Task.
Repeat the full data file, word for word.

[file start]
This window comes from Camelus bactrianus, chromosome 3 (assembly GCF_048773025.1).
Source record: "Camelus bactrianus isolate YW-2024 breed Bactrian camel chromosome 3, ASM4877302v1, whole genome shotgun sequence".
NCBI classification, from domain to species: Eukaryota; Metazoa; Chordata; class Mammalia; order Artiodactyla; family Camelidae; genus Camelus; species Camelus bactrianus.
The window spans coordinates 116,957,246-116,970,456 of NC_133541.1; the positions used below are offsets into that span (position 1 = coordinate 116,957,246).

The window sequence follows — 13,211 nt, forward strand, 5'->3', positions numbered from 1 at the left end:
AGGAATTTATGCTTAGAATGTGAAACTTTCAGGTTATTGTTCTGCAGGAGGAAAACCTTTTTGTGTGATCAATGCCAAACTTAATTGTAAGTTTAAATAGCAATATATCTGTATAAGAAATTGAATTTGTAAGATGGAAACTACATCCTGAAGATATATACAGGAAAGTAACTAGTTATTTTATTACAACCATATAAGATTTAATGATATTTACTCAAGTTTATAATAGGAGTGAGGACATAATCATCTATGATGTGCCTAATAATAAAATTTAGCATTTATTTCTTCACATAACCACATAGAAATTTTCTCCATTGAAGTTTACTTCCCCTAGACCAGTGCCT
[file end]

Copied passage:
This window comes from Camelus bactrianus, chromosome 3 (assembly GCF_048773025.1).
Source record: "Camelus bactrianus isolate YW-2024 breed Bactrian camel chromosome 3, ASM4877302v1, whole genome shotgun sequence".
NCBI classification, from domain to species: Eukaryota; Metazoa; Chordata; class Mammalia; order Artiodactyla; family Camelidae; genus Camelus; species Camelus bactrianus.
The window spans coordinates 116,957,246-116,970,456 of NC_133541.1; the positions used below are offsets into that span (position 1 = coordinate 116,957,246).

The window sequence follows — 13,211 nt, forward strand, 5'->3', positions numbered from 1 at the left end:
AGGAATTTATGCTTAGAATGTGAAACTTTCAGGTTATTGTTCTGCAGGAGGAAAACCTTTTTGTGTGATCAATGCCAAACTTAATTGTAAGTTTAAATAGCAATATATCTGTATAAGAAATTGAATTTGTAAGATGGAAACTACATCCTGAAGATATATACAGGAAAGTAACTAGTTATTTTATTACAACCATATAAGATTTAATGATATTTACTCAAGTTTATAATAGGAGTGAGGACATAATCATCTATGATGTGCCTAATAATAAAATTTAGCATTTATTTCTTCACATAACCACATAGAAATTTTCTCCATTGAAGTTTACTTCCCCTAGACCAGTGCCT